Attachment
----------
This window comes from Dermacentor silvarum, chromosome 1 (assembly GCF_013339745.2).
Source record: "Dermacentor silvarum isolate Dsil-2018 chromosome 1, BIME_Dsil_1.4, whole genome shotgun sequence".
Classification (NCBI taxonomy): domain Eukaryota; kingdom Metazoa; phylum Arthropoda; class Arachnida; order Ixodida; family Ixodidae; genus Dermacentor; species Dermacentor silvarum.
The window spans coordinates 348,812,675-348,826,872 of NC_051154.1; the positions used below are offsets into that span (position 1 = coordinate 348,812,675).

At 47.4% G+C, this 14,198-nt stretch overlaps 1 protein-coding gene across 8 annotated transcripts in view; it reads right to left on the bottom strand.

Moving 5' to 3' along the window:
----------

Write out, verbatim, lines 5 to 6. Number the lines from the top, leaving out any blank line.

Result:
At 47.4% G+C, this 14,198-nt stretch overlaps 1 protein-coding gene across 8 annotated transcripts in view; it reads right to left on the bottom strand.

Moving 5' to 3' along the window: